Firefly: Oh Why Did It Have to Die So Young?

Firefly: Oh Why Did It Have to Die So Young?

Posted by Webtek on 9th Jul 2020

Fox's Firefly is destined to go down in history as the best American space Western drama ever. Actually, it may be the only one of its kind ever produced. I mean, who thought that combining sci-fi, outer space and Westerns was a good idea?

It is actually a great idea if you are one of the many loyal fans who still catch the show on Netflix. Fox may have canceled Firefly for any number of legitimate business reasons, but its fans are not interested in the business side of things. They are interested in what could quite possibly be the best show for sci-fi nerds who want to be even more different from everyone else.

Made-For-TV Fusion

At the very core of Firefly is TV production's version of culinary fusion. If you can mix Japanese and Italian food to come up with a fusion menu people call hip and progressive, you can mix live action with video game visuals to produce an out-of-the-box TV show no one else is doing.

Firefly did just that – and quite well, for the record. Loyal fans watched the show with pent-up anticipation, just waiting for one of the main characters to jump from space to space. Firefly creators were so blatant in their use of video game scenes effects that it was apparent to anyone watching they weren't even trying to make it seamless.

That's what fusion is all about. Take the best of all the things you're trying to fuse and amplify the hell out of them. Then throw it at consumers and dare them to consume it. Firefly was made-for-TV fusion for the eyes, ears, and imagination. It was all nerd, all the time.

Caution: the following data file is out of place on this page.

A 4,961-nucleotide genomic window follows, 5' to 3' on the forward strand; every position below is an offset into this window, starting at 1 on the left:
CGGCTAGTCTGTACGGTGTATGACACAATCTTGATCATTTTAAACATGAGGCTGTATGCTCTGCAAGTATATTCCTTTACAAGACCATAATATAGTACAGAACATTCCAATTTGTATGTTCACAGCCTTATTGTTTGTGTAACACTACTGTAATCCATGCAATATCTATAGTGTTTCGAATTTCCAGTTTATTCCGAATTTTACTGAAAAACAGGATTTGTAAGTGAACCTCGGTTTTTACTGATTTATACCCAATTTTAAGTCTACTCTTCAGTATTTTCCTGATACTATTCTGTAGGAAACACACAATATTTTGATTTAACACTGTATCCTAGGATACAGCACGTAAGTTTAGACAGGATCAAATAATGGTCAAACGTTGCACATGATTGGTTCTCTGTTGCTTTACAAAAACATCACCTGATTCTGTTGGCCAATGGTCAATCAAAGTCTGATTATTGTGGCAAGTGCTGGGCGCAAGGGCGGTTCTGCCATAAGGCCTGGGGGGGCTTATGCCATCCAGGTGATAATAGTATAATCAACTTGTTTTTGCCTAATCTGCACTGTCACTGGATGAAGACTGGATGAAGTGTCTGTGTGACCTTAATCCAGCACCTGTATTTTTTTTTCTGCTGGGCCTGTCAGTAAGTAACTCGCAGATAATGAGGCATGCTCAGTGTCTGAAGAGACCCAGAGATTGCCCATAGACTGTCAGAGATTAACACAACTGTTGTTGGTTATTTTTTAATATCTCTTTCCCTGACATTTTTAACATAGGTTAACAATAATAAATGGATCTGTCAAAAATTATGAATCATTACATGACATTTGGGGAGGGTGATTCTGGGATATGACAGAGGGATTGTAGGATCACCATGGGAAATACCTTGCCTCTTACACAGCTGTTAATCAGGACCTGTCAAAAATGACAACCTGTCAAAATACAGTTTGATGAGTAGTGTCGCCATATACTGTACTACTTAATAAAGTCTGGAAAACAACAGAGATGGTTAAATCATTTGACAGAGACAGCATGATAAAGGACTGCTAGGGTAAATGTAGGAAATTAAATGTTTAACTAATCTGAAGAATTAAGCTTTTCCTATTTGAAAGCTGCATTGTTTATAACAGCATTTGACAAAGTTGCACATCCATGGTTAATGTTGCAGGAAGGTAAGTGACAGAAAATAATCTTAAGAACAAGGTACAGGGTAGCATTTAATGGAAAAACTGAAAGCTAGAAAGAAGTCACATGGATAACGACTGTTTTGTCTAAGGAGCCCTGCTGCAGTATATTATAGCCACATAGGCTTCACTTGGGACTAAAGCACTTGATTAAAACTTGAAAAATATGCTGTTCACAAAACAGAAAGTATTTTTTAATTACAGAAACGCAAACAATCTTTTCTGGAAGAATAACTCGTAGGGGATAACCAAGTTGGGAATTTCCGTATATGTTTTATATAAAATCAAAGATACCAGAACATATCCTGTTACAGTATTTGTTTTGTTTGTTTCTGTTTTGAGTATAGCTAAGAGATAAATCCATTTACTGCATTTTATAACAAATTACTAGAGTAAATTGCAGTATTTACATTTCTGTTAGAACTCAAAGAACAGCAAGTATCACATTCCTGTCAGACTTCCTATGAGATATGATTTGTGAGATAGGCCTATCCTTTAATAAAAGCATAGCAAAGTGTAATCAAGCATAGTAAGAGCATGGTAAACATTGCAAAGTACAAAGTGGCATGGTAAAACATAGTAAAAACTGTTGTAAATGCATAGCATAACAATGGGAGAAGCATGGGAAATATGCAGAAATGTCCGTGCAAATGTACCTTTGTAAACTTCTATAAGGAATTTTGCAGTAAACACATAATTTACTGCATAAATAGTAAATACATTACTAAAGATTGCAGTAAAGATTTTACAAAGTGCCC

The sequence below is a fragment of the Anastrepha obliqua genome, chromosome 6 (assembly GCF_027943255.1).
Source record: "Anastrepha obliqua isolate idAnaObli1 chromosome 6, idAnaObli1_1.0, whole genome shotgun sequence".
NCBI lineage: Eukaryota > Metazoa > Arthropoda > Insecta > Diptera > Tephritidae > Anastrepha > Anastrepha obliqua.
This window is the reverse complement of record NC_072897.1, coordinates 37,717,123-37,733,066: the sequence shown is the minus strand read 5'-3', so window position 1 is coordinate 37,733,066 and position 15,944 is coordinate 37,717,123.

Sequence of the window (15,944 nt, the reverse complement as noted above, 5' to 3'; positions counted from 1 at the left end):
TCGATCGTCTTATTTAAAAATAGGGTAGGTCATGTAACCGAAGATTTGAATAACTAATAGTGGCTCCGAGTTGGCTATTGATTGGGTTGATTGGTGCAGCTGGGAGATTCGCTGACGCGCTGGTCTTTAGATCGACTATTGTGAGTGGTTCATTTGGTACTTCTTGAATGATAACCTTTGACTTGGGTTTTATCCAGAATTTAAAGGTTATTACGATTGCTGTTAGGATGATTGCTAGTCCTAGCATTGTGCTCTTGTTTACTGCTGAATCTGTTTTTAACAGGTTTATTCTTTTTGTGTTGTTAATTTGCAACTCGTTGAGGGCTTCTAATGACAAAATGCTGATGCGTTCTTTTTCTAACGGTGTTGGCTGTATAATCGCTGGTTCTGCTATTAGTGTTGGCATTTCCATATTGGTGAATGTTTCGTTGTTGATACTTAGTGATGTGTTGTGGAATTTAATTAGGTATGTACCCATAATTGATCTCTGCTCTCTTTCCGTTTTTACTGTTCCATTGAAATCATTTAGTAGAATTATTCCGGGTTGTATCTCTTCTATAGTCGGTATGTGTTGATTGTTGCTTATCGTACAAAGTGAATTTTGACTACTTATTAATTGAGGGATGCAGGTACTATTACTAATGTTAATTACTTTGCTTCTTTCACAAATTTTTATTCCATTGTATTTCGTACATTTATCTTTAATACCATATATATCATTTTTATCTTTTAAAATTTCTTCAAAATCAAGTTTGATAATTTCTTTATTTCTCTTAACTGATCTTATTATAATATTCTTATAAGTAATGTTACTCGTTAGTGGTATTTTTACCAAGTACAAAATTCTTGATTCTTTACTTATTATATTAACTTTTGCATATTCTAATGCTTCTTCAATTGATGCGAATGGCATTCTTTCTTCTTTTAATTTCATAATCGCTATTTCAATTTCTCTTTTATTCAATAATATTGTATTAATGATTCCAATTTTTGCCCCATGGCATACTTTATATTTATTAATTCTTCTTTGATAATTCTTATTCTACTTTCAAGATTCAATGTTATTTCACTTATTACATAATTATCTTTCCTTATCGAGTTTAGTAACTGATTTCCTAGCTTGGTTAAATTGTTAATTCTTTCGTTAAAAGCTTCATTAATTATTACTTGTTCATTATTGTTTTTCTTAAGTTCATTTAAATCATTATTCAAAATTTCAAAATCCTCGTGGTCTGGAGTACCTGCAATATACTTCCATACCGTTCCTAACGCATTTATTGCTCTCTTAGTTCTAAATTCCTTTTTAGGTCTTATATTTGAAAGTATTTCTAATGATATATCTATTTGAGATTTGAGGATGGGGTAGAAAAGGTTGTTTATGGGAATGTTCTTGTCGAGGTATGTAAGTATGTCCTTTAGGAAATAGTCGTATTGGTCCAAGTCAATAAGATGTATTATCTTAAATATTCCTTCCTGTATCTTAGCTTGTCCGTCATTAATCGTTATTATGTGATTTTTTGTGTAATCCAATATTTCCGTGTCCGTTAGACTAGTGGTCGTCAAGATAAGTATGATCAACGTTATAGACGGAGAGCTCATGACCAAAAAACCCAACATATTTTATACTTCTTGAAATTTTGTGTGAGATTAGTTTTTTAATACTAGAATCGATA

A B-Movie on Steroids

Some fans have likened Firefly to a B-movie on steroids. Fair enough. Anyone who's into that sort of quality doesn't mind seeing predictable characters do exactly what you expect them to do in every single episode. They don't mind the implausibility of combining futuristic space travel with known historical events.

None of it matters as long as there is plenty of action, the appropriate amount of sarcasm, plenty of innuendo, and a wink of pent-up sexual energy. Firefly qualified on all counts. It never took itself too seriously. Yet at the same time, its creators knew that loyal fans were serious about the show.

When Art Isn't Profitable

The most tragic thing about Firefly's demise is not that it will never win an Emmy award. It's not that the show didn't last even one full season. No, the tragedy is that Firefly wasn't profitable enough to make a go of it. Sometimes that's the way it goes with unique art.

Fox gave a whole list of reasons for the show's demise. Its ratings were poor, its fan base wasn't large enough, the characters were dull, and on and on. All are legitimate complaints from the business side of things. That's what happens when art isn't profitable.

Firefly fans will have to keep the love alive by watching limited reruns on Netflix. They will have their Firefly T-shirts for summer and their hoodies for winter. And when there's nothing else to do on a Friday night, they can always sit back and enjoy an old episode along with their Firefly shot glass and the bottle of their favorite adult beverage.

In the meantime, Joss Whedon continues to search for something that will do as well as Buffy the Vampire Slayer. He didn't find it in Firefly. Maybe he will nail it next time around. We'll have to wait and see.

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